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Tornado Alley Armor Safe Rooms AwesomeBlog!

Your Comprehensive Guide to Severe Weather Protection! Safe Rooms, Tornado Storm Shelters, FEMA Standards & Grant Programs, National Storm Shelter Association News, Site Selection, Installation Guides, Tips from the Pros....and more!

Storm Shelter and Safe Room Concrete Slab Guidelines

In a previous blog we referred to a "standard reinforced concrete slab of adequate mass and geometry" for an acceptable anchoring location for safe rooms. So what the heck did we mean by that?

"A STANDARD REINFORCED CONCRETE SLAB": As a general rule, if the slab you're considering is less than 40-50 years old or so, it's most likely a "standard reinforced concrete slab". The newer the slab, the higher the probability that it is of suitable construction for a safe room. That means a few things are most likely true:

  1. The slab has most likely been inspected by a building inspector during construction to ensure it meets local building codes
  2. The concrete mixture used is most likely classified as 3000# or greater test strength, which meets FEMA and NSSA recommendations
  3. The slab is most likely 4" thick or more. (Contractors often use 2x4's or 2x6's to frame in the area of a new slab pour and fill to the top of the boards)
  4. The slab most likely has rebar, 6x6 wire mesh (aka "hogwire") or post-tension cables present, which is inbedded in the slab during the slab pour

At Tornado Alley Armor, we use electronic sensing devices designed specifically to detect steel embedded in concrete. It detects steel as deep as 6" below the surface of the concrete, and allows us to easily determine not only the presence of steel, but also which type of steel reinforcement was used in the slab and where it lies within the concrete. We also check the thickness of the slab. NOTE: We DO NOT do anything to compromise the integrity or warranty of post-tension cable slabs!

"OF ADEQUATE MASS AND GEOMETRY": Even though the slab may qualify as "standard reinforced", it still needs to have an adequate mass, shape and configuration to effectively serve as a secure anchorage for your safe room.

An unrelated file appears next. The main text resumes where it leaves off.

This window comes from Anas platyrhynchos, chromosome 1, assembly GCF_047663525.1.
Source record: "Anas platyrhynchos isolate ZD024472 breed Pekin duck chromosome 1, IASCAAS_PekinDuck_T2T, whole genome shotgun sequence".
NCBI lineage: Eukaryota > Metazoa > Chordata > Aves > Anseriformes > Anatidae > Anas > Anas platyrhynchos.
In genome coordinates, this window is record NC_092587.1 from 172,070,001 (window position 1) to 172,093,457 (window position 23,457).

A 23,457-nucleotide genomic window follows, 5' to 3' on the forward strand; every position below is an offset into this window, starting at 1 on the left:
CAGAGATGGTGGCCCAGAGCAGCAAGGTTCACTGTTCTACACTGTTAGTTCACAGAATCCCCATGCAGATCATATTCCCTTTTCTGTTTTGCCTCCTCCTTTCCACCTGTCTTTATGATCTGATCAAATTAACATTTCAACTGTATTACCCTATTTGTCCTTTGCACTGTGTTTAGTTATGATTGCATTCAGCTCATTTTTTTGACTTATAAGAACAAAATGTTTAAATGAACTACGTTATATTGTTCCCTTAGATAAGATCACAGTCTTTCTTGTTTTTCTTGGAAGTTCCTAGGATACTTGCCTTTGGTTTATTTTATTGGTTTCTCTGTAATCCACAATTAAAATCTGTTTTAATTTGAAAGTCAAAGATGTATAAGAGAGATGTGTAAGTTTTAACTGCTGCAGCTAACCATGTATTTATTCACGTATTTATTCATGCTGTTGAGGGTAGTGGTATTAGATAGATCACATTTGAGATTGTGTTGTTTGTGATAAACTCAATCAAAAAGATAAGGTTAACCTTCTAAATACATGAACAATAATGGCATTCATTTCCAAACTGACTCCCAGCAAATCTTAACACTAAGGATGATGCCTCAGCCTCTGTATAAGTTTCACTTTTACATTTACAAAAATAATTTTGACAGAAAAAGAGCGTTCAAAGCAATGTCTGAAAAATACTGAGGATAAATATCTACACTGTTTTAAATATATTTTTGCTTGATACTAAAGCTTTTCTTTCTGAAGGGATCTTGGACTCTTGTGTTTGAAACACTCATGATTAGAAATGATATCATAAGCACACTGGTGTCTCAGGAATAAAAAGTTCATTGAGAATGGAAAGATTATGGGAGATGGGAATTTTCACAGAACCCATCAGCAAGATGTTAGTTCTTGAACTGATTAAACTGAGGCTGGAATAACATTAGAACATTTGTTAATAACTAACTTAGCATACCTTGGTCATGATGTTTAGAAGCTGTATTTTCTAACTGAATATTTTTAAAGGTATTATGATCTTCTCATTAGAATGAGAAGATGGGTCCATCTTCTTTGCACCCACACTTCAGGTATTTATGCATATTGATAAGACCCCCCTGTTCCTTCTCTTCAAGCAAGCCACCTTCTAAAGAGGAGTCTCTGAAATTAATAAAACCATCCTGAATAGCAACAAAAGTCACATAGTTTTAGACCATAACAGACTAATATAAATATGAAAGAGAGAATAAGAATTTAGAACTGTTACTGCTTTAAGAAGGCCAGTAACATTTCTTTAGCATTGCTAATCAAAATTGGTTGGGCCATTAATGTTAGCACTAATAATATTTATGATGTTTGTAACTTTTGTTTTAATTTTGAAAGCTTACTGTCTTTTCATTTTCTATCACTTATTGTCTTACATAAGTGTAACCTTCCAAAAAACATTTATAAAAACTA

Don't worry...the vast majority of 2-car garage slabs meet all the requirements, as do nearly all single-car garages. A good rule of thumb is to have a minimum of about 3.0 - 3.5 cubic yards of concrete mass to serve as your safe room base. For a 4" thick slab, this equates to about 250-300 sq ft of surface area. The slab can be a square or rectangular so long as the minimum depth and surface area requirements are met.

For comparison, most 2-car garages with a 4" deep slab usually have a minimum of 400 sq ft and around 5 cubic yards of concrete, and often more.

For slabs with smaller surface areas, the thickness of the slab must be greater than 4" to compensate for the smaller surface area to ensure enough mass is present. For slabs poured specifically as a safe room bases, the minimum recommended slab surface area is typically the footprint of the safe room plus 12" on all four sides, with the required depth of the slab excavation ranging from 8" to 36" deep, to be determined based on the safe room configuration.

The amount of exposed concrete side wall above grade should generally be limited to a maximum of 2" of exposed concrete, with the additional thickness below grade or protected from direct wind erosion. It is imperative that tornado-force wind cannot erode the soil at the perimeter of the slab to the point that the wind can get under the slab.

If you have any questions regarding your concrete, if you need plans for a slab you will install, or if you need a slab poured for your safe room please contact us at 855-55-ARMOR. We'll be happy to assist you.

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Saturday, 16 December 2017

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